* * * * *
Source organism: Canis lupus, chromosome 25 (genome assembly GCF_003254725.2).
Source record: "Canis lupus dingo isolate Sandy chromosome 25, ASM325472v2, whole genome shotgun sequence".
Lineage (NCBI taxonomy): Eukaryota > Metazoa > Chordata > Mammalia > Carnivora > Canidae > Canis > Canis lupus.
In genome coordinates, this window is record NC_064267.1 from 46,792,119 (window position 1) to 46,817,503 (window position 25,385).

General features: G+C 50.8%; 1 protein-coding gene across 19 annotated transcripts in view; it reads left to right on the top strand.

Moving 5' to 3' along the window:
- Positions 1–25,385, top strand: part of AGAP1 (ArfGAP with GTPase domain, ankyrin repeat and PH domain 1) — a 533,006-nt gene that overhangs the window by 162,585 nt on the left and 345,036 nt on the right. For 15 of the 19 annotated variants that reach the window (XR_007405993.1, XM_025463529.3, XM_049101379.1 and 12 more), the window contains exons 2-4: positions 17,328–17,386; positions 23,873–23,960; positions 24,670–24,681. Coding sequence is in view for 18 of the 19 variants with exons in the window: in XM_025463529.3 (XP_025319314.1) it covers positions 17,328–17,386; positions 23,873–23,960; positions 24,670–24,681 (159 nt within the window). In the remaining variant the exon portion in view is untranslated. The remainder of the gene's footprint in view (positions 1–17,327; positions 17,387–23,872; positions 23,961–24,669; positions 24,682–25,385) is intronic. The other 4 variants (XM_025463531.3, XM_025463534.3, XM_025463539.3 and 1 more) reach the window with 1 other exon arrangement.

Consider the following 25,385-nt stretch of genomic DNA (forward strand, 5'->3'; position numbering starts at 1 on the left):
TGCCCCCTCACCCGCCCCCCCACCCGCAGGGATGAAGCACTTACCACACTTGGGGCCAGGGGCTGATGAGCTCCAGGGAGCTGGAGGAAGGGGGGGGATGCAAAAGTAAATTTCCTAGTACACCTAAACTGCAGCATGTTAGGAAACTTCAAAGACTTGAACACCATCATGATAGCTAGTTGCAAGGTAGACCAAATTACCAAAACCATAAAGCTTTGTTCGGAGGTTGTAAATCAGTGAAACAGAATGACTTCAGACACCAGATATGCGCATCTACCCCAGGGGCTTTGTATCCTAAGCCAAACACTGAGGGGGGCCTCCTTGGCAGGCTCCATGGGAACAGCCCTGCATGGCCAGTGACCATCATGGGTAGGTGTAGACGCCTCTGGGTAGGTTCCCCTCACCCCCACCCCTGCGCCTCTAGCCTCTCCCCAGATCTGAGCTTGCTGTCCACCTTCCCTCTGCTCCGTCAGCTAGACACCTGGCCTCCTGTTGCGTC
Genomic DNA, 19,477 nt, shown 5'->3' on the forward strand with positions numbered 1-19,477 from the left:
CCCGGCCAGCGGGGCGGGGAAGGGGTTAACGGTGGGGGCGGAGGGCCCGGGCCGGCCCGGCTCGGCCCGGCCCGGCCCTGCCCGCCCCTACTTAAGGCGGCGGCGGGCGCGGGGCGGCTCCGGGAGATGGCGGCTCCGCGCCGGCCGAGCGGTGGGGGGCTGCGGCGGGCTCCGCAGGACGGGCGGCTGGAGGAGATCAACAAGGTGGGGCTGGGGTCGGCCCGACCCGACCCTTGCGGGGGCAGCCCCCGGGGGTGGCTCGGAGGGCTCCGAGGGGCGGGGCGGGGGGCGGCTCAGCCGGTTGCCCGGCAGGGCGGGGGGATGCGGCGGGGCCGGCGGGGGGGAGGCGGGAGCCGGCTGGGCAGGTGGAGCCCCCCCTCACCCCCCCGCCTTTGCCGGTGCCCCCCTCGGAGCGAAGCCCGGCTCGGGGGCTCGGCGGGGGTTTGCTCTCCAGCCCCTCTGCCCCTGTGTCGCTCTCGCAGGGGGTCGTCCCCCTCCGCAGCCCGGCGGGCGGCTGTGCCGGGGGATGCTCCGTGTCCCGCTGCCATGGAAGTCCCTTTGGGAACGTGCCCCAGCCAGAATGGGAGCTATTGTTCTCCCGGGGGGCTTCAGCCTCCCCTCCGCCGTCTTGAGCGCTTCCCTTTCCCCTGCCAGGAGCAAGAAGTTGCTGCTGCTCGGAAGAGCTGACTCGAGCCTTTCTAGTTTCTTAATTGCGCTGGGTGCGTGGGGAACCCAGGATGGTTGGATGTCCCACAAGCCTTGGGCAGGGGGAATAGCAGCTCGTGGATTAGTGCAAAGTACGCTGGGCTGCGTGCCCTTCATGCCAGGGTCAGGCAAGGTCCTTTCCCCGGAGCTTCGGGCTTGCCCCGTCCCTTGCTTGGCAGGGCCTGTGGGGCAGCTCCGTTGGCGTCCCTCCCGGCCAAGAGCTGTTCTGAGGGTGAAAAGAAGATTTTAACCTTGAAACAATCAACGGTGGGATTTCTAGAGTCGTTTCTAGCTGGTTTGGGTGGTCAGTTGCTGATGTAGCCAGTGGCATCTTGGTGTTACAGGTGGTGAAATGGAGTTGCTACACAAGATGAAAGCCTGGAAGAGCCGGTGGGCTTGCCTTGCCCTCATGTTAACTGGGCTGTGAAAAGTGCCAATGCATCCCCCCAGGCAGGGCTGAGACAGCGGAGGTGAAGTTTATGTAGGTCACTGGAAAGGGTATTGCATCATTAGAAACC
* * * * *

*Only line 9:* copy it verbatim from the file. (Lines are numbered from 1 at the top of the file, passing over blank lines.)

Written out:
TGCCCCCTCACCCGCCCCCCCACCCGCAGGGATGAAGCACTTACCACACTTGGGGCCAGGGGCTGATGAGCTCCAGGGAGCTGGAGGAAGGGGGGGGATGCAAAAGTAAATTTCCTAGTACACCTAAACTGCAGCATGTTAGGAAACTTCAAAGACTTGAACACCATCATGATAGCTAGTTGCAAGGTAGACCAAATTACCAAAACCATAAAGCTTTGTTCGGAGGTTGTAAATCAGTGAAACAGAATGACTTCAGACACCAGATATGCGCATCTACCCCAGGGGCTTTGTATCCTAAGCCAAACACTGAGGGGGGCCTCCTTGGCAGGCTCCATGGGAACAGCCCTGCATGGCCAGTGACCATCATGGGTAGGTGTAGACGCCTCTGGGTAGGTTCCCCTCACCCCCACCCCTGCGCCTCTAGCCTCTCCCCAGATCTGAGCTTGCTGTCCACCTTCCCTCTGCTCCGTCAGCTAGACACCTGGCCTCCTGTTGCGTC